Drawing on critical social theory and political economy, my interdisciplinary, ethnographic scholarship examines the gendered, sexualized, and racialized nature of corporate power in the U.S. and globally. Through my scholarship I aim to influence more just, equitable policies and practices in the world, particularly for girls and women.
My new research project, The Political Economy of Corporations in Public Education, seeks to understand the shifting terrain of public education as corporations and their foundations become increasingly powerful actors in shaping education policy and practice through corporate partnerships with public schools. It examines the political economy of corporations in education amidst school districts’ failure to meet the educational needs of communities of color and increasing state divestment in public education. The research will provide new insights into the practices and implications of corporate influence in education; a nuanced understanding of how schools, districts, communities, and corporations and their foundations negotiate the terms of these partnerships; and an assessment of the extent to which these partnerships influence student, school, and district-level outcomes. In this way, this study will offer insights into the corporatization of education in the US. This project will eventually be a comparative project between the U.S. and Brazil.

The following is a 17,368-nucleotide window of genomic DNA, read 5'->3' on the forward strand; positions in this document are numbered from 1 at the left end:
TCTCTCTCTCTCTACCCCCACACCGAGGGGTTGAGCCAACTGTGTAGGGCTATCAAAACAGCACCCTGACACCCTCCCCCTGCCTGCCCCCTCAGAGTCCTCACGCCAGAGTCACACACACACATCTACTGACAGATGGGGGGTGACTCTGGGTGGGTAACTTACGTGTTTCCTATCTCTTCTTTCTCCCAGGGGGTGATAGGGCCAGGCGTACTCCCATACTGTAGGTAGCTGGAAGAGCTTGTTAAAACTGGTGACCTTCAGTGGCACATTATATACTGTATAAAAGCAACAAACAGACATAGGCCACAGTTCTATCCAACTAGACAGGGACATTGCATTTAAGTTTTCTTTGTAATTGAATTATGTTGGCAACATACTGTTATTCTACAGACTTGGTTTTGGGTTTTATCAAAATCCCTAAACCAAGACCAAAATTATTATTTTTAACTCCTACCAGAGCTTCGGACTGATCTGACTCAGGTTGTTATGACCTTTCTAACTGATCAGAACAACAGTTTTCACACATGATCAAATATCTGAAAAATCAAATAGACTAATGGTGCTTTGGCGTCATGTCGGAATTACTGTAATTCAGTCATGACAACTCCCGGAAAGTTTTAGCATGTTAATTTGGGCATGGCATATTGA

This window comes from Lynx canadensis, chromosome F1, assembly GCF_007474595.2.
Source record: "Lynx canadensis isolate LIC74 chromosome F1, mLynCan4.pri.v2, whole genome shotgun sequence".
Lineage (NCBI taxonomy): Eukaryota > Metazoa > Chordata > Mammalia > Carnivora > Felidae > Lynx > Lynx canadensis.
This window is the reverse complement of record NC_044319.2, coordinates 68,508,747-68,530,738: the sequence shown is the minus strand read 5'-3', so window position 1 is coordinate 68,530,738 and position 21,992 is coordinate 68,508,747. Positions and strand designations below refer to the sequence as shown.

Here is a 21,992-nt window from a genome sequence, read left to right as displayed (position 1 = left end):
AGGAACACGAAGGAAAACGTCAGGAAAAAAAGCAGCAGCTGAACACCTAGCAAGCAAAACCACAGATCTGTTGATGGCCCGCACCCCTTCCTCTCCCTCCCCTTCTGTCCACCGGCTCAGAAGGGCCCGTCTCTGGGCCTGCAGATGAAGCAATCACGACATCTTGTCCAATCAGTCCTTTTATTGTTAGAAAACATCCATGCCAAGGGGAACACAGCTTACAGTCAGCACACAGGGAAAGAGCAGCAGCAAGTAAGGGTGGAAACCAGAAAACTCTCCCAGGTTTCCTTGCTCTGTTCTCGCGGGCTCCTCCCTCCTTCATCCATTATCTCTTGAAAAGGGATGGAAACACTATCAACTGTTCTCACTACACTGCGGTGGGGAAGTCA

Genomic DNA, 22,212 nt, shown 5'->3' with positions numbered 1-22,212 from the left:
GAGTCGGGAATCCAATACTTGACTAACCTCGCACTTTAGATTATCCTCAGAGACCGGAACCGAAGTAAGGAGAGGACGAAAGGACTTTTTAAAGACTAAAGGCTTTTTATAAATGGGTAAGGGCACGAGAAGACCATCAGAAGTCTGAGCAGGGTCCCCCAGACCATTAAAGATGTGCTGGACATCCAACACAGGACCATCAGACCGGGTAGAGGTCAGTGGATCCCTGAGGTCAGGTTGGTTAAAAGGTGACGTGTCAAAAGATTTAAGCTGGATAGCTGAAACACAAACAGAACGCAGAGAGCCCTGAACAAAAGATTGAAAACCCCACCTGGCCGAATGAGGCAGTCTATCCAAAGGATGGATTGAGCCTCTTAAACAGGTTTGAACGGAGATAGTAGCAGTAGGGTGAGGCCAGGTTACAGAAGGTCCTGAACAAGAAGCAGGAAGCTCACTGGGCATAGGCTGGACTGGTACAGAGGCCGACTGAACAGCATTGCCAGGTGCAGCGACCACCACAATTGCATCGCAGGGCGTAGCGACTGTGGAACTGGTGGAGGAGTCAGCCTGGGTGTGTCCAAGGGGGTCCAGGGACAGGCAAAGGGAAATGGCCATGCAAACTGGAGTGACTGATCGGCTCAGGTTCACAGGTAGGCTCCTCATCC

This project is supported by the National Academy of Education/Spencer Foundation.
I have also written other articles on the political economy using a feminist and race lens, such as "A critical feminist and race critique of Thomas Piketty's Capital in the Twenty-first Century."